• Most forms of Hinduism are henotheistic, which means they worship a single deity, known as “Brahman,” but still recognize other gods and goddesses. Followers believe there are multiple paths to reaching their god. 
  • Hindus believe in the doctrines of samsara (the continuous cycle of life, death, and reincarnation) and karma (the universal law of cause and effect). 
  • One of the key thoughts of Hinduism is “atman,” or the belief in soul. This philosophy holds that living creatures have a soul, and they’re all part of the supreme soul. The goal is to achieve “moksha,” or salvation, which ends the cycle of rebirths to become part of the absolute soul. 
  • One fundamental principle of the religion is the idea that people’s actions and thoughts directly determine their current life and future lives. 
  • Hindus strive to achieve dharma, which is a code of living that emphasizes good conduct and morality. 
  • Hindus revere all living creatures and consider the cow a sacred animal. 
  • Food is an important part of life for Hindus. Most don’t eat beef or pork, and many are vegetarians. 
  • Hinduism is closely related to other Indian religions, including Buddhism, Sikhism and Jainism. 

Shree Jagannatha Temple Plan : 

Temple is a place where the devotee can meet a representation of the Lord, pray, and ask for blessings. A devotee may also celebrate music and dance and festivals in the temple. It is also a place for meditation and spiritual connection. Temples are places where Puja is performed. Hindu temples depict Good, Evil, and Man. 

A temple is normally built near a body of water such as streams and rivers, lakes and the sea. If water was not naturally present, then normally a well or a temple tank was built. We are planning a water fountain/ a small pond. 

Vastu Shastra 

Our temple will be designed as per Vastu. These ancient texts describe how temples and homes are to be built with proper positioning of doors, windows, hallways, kitchens and sanctum sanctorum. 

The temple plan 

This Hindu temple will be constructed as a perfect square, the square representing the divine. The circle that circumscribes this perfect square represents the earthly. Large temples are often built on an 8X8 square grid consisting of 64 squares. These sub-squares are called Padas.  

Padas 

The central squares are dedicated to Brahman. The first concentric square surrounding the Brahma Pada is called Devika Pada, dedicated to good or Devas. The concentric square surrounding the Devika Pada is the Manusha Pada dedicated to man. The last concentric square surrounding the Manusha Pada is the Paisachika Pada representing evil or the Asuras. In large Indian temples the three Padas are decorated with murals, paintings and carvings.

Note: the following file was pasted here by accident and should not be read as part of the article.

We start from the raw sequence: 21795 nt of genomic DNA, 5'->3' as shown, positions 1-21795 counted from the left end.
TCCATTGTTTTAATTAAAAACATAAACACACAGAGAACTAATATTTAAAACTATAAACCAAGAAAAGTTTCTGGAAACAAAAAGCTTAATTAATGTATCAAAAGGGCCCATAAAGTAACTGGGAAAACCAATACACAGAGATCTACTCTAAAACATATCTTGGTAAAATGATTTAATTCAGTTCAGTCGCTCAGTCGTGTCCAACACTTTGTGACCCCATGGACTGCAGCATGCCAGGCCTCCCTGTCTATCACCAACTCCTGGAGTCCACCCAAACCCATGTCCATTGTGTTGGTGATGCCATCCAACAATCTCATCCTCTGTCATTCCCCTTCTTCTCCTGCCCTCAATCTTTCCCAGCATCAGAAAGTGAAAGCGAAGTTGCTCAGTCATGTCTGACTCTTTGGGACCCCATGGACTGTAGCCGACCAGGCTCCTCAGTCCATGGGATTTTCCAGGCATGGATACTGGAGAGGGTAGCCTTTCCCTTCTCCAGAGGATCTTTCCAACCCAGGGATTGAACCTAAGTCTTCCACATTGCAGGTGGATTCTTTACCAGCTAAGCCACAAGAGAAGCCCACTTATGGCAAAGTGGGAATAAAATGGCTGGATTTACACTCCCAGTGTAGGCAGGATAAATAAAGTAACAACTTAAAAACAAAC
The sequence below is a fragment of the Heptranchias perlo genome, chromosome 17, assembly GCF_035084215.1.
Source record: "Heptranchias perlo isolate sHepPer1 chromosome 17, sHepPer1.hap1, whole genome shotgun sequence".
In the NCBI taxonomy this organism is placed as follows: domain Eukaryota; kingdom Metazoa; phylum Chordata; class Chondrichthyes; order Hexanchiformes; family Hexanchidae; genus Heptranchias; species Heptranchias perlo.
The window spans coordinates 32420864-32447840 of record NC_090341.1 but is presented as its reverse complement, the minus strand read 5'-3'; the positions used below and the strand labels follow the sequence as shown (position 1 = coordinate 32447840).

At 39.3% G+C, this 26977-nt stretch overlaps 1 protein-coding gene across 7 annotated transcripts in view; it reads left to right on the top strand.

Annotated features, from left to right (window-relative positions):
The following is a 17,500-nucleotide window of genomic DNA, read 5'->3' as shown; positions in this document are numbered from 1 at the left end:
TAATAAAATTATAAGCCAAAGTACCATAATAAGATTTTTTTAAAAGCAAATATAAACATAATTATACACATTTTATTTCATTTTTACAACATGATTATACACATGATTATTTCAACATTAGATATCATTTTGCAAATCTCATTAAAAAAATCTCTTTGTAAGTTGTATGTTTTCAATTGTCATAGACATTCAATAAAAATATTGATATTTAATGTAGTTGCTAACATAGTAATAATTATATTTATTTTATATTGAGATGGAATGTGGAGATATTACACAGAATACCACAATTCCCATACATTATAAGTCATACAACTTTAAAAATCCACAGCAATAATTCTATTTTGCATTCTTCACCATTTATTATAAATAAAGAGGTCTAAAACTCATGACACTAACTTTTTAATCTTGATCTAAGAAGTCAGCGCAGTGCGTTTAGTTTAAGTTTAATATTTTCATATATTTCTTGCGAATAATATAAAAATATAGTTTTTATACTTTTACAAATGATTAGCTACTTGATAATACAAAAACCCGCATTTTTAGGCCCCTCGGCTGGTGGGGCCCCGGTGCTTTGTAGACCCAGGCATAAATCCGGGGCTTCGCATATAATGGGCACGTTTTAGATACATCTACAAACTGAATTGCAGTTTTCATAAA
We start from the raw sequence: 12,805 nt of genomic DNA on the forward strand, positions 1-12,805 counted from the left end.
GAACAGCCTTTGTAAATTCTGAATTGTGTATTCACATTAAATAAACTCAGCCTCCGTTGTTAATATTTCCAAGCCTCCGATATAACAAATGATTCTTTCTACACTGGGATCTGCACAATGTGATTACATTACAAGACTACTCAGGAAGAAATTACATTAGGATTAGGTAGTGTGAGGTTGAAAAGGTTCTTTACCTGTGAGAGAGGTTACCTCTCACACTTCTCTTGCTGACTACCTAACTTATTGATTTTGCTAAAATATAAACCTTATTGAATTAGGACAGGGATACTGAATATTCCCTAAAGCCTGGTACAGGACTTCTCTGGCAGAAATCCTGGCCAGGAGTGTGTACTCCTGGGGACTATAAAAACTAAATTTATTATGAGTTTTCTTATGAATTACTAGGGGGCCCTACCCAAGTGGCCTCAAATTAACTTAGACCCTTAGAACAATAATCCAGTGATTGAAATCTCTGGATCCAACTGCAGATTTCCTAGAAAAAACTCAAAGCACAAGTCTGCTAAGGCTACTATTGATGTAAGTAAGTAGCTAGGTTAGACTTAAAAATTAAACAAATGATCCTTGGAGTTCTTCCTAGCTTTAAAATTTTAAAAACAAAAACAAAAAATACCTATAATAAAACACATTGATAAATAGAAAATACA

Garbhagriha

At the centre of the Brahma Padas is the Garbhagriha, a small windowless enclosed space in a square shape which represents the universal spirit or Purusha. This is the sanctum sanctorum (पवित्र स्थान मंदिर) wherein an idol or Murthi may be placed. This is the main deity of the temple. 

Shikara or Vimanam 

Directly above and rising above the Garbhagriha or Brahma Padas is the spire or tower structure called Shikara in the north and Vimanam in the South. This is the defining structure in a Hindu temple and is normally the most visible part of the temple. 

Antarala 

Antarala is a vestibule or an antechamber between the Garbhagriha and the Mandap. It is more commonly found in northern Indian temples. 

Mandapa 

Mandapa refers to the pillared outer hall or pavilion. These could serve as waiting and assembly rooms for devotees(Asthana Mandapa ). Some Mandapas are called Kalyana Mandapas which symbolize the marriage of God with Goddess. Some were used for music, dance and prayer meetings. 

Amalaka 

An Amalaka is the stone disk that sits on top of the Shikara or Vimanam. It may represent a lotus or the sun. On top of this is normally the temple banner or flag. 

Gopuram 

The Gopuram refers to elaborate gate-towers commonly seen in South Indian and Dravidian temples. These are often larger than the Shikara or Vimanam. 

Sthala Vruksham 

The sacred tree of the temple. Many temples in India would have an associated sacred tree which is also worshipped. Sometimes idols of Nagas or serpent gods are placed near the tree. 

Thirtham 

This refers to the temple tank or well which is also associated with the temple. Devotees can wash themselves as a symbolic cleansing. Temple Flag post – Many temples , especially in the South have a flag post at the entrance where the festival flags are unfurled at the time of temple festivals. 

Vahana 

Temples also have a temple chariot or Vahana, on which the idols of the deity are taken out on procession. 

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Shree Jagannatha Temple in United Kingdom is a Religious, Charitable, Non-profit and Community Interest Company registered in England & Wales ( Number12730462 )